Study Shows Cupron’s Copper-Infused Hospital Linens Reduce Infection Rates
Friday, December 21, 2018
Backed by research showing that its process for putting microbe-resistant copper into hospital linens can reduce infections, the Henrico County-based company Cupron is making a push to get its products into more health care settings.
Cupron recently announced that an 8-month-long study at six Sentara hospitals in Virginia and North Carolina showed that replacing regular linens such as patient gowns, bedsheets, washcloths and towels with copper-embedded linens significantly reduced occurrences of drug-resistant organisms, including methicillin-resistant Staphylococcus aureus, or MRSA.
“We saw large and statistically significant reductions in some of the most frequent and stubborn types of infections,” said Jason Ellis, general manager of medical products for Cupron, which was founded in Israel and opened a U.S. office in Richmond in 2009.
Copper has natural antimicrobial properties, and Cupron developed a process to incorporate copper oxide into materials including soft apparel such as socks and hospital gowns.
Previous research has shown effectiveness from the company’s technology, including a 2016 study at Sentara Leigh Hospital in Norfolk that showed significant overall reductions in numerous drug-resistant organisms in patient rooms where copper-infused materials were used.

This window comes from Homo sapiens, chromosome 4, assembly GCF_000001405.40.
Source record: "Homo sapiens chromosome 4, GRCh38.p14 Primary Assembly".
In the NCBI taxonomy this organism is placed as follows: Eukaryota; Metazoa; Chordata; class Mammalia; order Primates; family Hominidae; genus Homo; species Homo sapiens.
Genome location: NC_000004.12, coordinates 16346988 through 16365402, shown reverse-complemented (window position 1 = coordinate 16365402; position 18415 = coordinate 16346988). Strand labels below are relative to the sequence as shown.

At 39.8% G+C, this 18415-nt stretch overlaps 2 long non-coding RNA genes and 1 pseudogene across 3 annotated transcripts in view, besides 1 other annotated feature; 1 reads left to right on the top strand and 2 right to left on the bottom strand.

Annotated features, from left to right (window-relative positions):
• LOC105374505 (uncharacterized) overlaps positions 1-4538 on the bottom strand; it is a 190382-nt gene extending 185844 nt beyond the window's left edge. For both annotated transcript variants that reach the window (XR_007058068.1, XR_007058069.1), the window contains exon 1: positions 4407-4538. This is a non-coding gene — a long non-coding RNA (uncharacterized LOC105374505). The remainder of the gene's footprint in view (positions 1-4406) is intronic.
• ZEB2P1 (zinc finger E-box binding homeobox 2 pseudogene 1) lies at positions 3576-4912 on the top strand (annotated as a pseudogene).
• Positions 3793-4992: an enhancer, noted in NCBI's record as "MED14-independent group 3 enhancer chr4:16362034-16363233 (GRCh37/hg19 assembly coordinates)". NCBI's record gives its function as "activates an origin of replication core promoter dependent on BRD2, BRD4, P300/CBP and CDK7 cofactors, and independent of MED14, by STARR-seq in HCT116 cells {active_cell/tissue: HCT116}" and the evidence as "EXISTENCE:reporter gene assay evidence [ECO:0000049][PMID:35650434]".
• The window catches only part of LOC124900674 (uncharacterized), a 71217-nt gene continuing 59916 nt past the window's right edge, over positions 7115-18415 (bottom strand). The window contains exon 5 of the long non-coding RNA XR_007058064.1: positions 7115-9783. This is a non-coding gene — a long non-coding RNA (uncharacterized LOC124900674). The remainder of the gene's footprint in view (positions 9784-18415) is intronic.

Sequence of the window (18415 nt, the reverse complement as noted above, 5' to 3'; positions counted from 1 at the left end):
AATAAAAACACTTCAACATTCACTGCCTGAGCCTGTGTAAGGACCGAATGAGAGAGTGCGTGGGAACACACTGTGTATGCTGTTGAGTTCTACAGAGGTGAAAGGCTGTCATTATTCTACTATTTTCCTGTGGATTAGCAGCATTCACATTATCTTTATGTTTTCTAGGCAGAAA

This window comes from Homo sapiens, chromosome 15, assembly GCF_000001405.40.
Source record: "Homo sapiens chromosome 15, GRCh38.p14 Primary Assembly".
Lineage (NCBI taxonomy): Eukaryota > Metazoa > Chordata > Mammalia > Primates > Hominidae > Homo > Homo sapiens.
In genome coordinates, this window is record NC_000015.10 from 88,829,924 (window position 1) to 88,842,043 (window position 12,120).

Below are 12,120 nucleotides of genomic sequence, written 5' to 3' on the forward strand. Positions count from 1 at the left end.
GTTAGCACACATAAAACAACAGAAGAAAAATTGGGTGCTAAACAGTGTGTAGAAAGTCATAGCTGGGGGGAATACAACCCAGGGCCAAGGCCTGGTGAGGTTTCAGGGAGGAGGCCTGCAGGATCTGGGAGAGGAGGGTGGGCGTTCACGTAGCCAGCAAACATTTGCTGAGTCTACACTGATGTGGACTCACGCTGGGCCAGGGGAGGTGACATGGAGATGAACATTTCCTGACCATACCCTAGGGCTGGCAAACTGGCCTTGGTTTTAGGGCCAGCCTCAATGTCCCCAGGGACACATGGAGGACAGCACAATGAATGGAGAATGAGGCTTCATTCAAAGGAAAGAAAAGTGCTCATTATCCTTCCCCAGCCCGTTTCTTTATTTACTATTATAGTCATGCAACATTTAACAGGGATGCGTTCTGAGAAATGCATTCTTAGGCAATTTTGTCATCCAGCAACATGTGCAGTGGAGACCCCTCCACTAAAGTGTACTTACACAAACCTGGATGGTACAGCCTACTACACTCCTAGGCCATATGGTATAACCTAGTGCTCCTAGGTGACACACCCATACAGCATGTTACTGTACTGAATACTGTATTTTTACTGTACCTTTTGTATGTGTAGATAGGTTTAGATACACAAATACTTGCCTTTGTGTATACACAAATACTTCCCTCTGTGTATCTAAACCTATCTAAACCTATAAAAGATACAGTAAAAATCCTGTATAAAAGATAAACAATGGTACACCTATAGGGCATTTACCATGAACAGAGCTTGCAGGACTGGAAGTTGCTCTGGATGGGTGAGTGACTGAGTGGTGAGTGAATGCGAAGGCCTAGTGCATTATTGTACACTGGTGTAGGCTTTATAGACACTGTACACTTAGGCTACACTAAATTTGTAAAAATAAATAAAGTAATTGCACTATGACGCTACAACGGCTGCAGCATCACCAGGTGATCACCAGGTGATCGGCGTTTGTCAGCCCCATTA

“This is now our fifth peer-reviewed, published study,” Ellis said. “This is the study the market has been waiting for because it was linens only, not one of several interventions.”
The most recent study, published in the November issue of The Journal of Hospital Infections, was also significant because it showed results at multiple health care facilities, Ellis said.
“The earlier studies were showing improvements in single facilities, but as with most innovations, the market wants you to be able to replicate your results and do so at scale,” he said.
The study encompassed more than 1,000 hospital beds and 175,000 patient days. It showed decreases in both Clostridium difficile, or C. diff, infections, which can cause dehydration and inflammation of the colon, and combined C. diff and other drug-resistant infections.
The study examined results over periods of 90 days, 180 days and 240 days. It showed reductions in infections caused by C. diff of 61 percent, 41 percent and 43 percent, respectively, per 10,000 patient hospitalization days, compared to baseline numbers.
It showed 60 percent, 40 percent and 37 percent reductions in infections per 1,000 patient days caused by C. diff infections and multidrug-resistant infections.
Cupron’s products will soon be used in the Ochsner Health System, a group of medical facilities in Louisiana. Ellis said the company is in discussions with other health care providers.
“We are now talking to [hospital] systems across the country, in addition to building new partnerships with hospital laundries,” he said. “They are a critical partners in this whole endeavor.”
With 10 employees, Cupron was based at VA Bio+Tech Park in downtown Richmond for six years. In 2016, the company moved to a 16,000-square-foot office and warehouse facility in eastern Henrico.